75. 75. ? Copyright © Cengage Learning. All rights reserved. 12 | 75 In a freezing-point depression experiment, the molality of a solution of 58.1 mg anethole in 5.00 g benzene was determined to be 0.0784 m. What is the molar mass of anethole? First, we will use the freezing-point depression data to find the molality of the solution. Next, we will use the molality and mass of solvent to find the moles of solute. Finally, we will use the moles of solute and mass of solute to find the molar mass.
    76. 76. Copyright © Cengage Learning. All rights reserved. 12 | 76 Solute mass = 58.1 mg Solvent mass = 5.00 g m = 0.0784 mol/kg mol103.92 kg0.00500m0.0784 solventkgsolutemol 4- ×= ×= ×= m solventkg solutemol =m g/mol.148ismassmolarThe g/mol148 mol103.92 g1058.1 massMolar 4- -3 = × × =
    77. 77. ? Copyright © Cengage Learning. All rights reserved. 12 | 77 An 11.2-g sample of sulfur was dissolved in 40.0 g of carbon disulfide. The boiling-point elevation of carbon disulfide was found to be 2.63°C. What is the molar mass of the sulfur in the solution? What is the formula of molecular sulfur? The boiling-point elevation constant, Kb, for carbon disulfide is 2.40°C/m.
    78. 78. Copyright © Cengage Learning. All rights reserved. 12 | 78 Solute mass = 11.2 g Solvent mass = 40.0 g ∆Tb = 2.63°C Kb = 2.40°C/m First, we will use the definition of the colligative property to calculate the molality. Next, we will use the definition of molality to calculate the moles of solute. Finally, using the mass and moles of solute, we will find the molar mass and the molecular formula of the sulfur.
    79. 79. Copyright © Cengage Learning. All rights reserved. 12 | 79 m m K T m 1.096 C 2.40 C2.63Δ f b = ° ° == fbΔ KmT ×= mol0.04383 kg0.04001.096 solventkgsolutemol = ×= ×= m m solventkg solutemol =m
    80. 80. Copyright © Cengage Learning. All rights reserved. 12 | 80 .8SformulamolecularThe g/mol255.5 mol0.04383 g11.2 massMolar == g/mol.32.065ismassformulaThe S.issulfurforformulaempiricalThe 8 32.065 255.5 ≈=n
    81. 81. Copyright © Cengage Learning. All rights reserved. 12 | 81 Osmosis is the phenomenon of solvent flow through a semipermeable membrane to equalize the solute concentration on both sides of the membrane. A semipermeable membrane allows solvent molecules to pass through but not solute molecules.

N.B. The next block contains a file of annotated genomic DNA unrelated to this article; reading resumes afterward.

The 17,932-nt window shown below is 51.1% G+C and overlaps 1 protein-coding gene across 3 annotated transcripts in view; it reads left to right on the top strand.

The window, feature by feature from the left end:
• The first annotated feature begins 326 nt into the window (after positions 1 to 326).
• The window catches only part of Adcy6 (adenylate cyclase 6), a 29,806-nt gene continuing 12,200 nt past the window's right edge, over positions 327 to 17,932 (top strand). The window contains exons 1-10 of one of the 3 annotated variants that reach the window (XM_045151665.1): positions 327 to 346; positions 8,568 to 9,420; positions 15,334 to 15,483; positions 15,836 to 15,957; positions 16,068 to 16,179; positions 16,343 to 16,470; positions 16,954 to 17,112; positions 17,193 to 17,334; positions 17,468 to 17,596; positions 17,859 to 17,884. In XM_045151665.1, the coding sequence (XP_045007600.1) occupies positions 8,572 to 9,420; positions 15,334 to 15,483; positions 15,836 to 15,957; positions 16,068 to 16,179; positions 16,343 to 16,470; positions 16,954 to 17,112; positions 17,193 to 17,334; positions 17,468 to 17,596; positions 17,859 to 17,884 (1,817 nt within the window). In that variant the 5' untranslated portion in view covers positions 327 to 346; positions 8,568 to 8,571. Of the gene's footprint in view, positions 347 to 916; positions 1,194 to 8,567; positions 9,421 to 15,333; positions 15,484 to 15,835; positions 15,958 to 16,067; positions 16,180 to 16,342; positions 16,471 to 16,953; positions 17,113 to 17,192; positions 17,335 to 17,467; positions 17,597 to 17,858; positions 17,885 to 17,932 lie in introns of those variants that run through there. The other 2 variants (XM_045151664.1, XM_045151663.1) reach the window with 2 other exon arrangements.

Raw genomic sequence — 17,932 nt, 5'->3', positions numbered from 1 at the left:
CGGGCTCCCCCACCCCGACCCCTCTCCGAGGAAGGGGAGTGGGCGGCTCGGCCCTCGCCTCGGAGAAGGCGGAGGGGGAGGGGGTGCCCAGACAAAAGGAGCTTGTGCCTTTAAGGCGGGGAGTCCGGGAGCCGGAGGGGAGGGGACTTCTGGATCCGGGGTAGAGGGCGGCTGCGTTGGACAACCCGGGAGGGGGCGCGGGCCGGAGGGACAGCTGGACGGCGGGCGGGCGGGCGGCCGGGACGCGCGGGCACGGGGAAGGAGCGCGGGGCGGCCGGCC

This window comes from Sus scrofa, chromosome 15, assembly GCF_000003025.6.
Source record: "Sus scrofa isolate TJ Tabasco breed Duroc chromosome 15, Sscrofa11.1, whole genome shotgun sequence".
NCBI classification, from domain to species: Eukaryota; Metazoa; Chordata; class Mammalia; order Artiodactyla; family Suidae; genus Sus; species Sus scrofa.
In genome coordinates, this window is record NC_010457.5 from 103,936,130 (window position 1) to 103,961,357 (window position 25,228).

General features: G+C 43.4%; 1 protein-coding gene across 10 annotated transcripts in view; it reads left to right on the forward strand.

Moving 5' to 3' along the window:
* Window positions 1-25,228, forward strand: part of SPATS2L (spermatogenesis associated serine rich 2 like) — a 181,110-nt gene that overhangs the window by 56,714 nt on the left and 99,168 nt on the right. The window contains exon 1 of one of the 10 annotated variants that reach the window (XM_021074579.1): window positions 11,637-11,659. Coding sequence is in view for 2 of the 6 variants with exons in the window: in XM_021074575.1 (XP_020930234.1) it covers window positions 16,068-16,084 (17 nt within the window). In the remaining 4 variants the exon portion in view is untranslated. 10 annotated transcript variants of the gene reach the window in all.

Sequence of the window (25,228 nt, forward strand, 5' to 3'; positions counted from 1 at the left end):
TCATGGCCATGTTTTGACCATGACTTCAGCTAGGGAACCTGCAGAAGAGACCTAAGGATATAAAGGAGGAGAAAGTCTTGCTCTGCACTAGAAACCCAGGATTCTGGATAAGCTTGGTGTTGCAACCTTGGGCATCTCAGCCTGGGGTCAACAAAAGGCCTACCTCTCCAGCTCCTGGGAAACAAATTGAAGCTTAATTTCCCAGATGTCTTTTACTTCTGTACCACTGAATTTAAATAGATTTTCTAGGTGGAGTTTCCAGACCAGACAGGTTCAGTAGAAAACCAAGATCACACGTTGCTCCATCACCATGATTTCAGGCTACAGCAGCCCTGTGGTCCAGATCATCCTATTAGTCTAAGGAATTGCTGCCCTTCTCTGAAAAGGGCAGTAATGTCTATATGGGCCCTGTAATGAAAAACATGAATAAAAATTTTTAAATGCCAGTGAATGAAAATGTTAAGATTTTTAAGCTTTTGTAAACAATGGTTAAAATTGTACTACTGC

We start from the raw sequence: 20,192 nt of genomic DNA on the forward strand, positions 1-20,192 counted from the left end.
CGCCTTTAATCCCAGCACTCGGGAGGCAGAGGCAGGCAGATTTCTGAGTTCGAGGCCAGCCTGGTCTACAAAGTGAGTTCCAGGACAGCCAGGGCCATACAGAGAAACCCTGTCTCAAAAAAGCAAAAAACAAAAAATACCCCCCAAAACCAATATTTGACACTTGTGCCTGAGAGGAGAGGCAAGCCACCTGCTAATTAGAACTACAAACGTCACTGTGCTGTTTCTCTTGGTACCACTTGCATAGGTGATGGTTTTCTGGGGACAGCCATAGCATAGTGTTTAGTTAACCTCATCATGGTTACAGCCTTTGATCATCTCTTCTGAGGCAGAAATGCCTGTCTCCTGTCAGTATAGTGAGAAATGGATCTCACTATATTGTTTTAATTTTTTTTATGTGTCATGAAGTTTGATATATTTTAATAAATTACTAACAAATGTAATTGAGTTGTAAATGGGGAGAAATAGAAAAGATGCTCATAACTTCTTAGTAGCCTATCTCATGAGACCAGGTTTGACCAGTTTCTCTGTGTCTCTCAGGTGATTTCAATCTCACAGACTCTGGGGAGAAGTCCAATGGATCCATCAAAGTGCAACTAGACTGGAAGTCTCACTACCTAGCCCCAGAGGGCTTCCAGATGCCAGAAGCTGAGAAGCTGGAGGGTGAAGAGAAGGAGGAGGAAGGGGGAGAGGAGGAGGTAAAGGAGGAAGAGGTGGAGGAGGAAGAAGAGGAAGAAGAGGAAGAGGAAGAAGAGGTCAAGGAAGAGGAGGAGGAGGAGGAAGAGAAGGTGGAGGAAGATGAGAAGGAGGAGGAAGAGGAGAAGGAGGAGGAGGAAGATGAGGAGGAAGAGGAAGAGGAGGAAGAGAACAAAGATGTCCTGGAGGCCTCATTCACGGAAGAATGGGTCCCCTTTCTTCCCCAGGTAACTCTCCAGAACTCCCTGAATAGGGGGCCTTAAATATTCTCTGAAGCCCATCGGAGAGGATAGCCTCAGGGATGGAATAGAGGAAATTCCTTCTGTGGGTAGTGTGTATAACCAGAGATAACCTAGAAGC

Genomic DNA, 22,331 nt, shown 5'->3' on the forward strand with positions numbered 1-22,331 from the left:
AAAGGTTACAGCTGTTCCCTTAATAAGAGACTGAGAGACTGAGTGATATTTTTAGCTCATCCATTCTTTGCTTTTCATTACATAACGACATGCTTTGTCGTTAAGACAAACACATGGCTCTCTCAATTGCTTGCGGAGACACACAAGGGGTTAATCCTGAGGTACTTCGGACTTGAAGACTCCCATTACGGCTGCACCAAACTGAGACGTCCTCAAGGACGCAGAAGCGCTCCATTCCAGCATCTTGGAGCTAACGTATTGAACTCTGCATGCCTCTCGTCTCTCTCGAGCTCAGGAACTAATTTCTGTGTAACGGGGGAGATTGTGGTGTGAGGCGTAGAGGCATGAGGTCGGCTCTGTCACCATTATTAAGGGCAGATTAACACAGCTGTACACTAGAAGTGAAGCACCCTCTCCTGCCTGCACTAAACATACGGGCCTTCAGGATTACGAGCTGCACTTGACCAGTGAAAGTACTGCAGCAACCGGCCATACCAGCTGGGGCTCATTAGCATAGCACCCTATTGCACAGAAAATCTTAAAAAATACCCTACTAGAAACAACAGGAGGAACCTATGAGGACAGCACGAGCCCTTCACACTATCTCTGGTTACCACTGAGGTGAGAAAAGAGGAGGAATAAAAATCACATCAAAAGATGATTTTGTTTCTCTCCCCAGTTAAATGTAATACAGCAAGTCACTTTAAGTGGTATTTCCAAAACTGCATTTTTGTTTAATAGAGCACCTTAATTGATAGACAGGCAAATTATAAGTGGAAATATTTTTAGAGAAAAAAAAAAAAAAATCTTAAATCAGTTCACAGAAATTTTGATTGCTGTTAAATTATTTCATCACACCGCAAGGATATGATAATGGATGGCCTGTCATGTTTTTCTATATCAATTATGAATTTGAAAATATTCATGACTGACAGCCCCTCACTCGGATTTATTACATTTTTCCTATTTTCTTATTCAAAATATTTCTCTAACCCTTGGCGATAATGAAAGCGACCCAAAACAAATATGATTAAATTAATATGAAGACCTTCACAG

82. 82. Copyright © Cengage Learning. All rights reserved. 12 | 82 Water is the solvent. Water will flow from the left to the right.
    83. 83. Copyright © Cengage Learning. All rights reserved. 12 | 83 Water is the solvent. It flows from the beaker into the thistle tube.
    84. 84. Copyright © Cengage Learning. All rights reserved. 12 | 84
    85. 85. Copyright © Cengage Learning. All rights reserved. 12 | 85 Osmotic pressure, π, is equal to the pressure that, when applied, just stops osmosis. Osmotic pressure is a colligative property of a solution. π = MRT
    86. 86. ? Copyright © Cengage Learning. All rights reserved. 12 | 86 Dextran, a polymer of glucose units, is produced by bacteria growing in sucrose solutions. Solutions of dextran in water have been used as a blood plasma substitute. At 21°C, what is the osmotic pressure (in mmHg) of a solution containing 1.50 g of dextran dissolved in 100.0 mL of aqueous solution, if the average molecular mass of the dextran is 4.0 × 108 amu?
    87. 87. Copyright © Cengage Learning. All rights reserved. 12 | 87 T = 21°C + 273 = 294 K Mass solute = 1.50 g Liters solution = 100.0 × 10-3 L Molecular mass = 4.0 × 108 amu Molar mass = 4.0 × 108 g/mol mol103.75 g104.0 mol1 g1.50soluteMoles 8 9− ×= × ×= mol/L103.75 L10100.0 mol103.75 Molarity 8- 3- -9 ×= × × =
    88. 88. Copyright © Cengage Learning. All rights reserved. 12 | 88 8 mol L atm 3.75 10 0.08206 294 K L mol K π − • = × × × • MRTπ = 4 6.9 10 mmHgπ − = × atm1 mmHg760 atm109.05 7 ××= −
    89. 89. Copyright © Cengage Learning. All rights reserved. 12 | 89 One can show that 760.0 mmHg is equivalent to the pressure exerted by a column of water 10.334 m high. Thus each 1.00 mmHg of pressure is equivalent to the pressure of a 1.36-cm column of water. If the density of this dextran solution is equal to that of water, what height of solution would exert a pressure equal to its osmotic pressure? 4 9.4 10 cmπ − = × 4 1.36 cm 6.9 10 mmHg 1.00 mmHg π − = × ×
    90. 90. Copyright © Cengage Learning. All rights reserved. 12 | 90
    91. 91. Copyright © Cengage Learning. All rights reserved. 12 | 91 Ionic solutes dissolve to form more than one particle per formula unit. We alter the colligative property equations to account for this fact by including i, the number of ions per formula unit: ∆P = iP°AXB ∆Tb = iKbm ∆Tf = iKfm π = iMRT
    92. 92. ? Copyright © Cengage Learning. All rights reserved. 12 | 92 What is the osmotic pressure at 25.0°C of an isotonic saline solution (a solution having an osmotic pressure equal to that of blood) that contains 0.900 g NaCl in 100.0 mL of aqueous solution? Assume that i has the ideal value (based on the formula).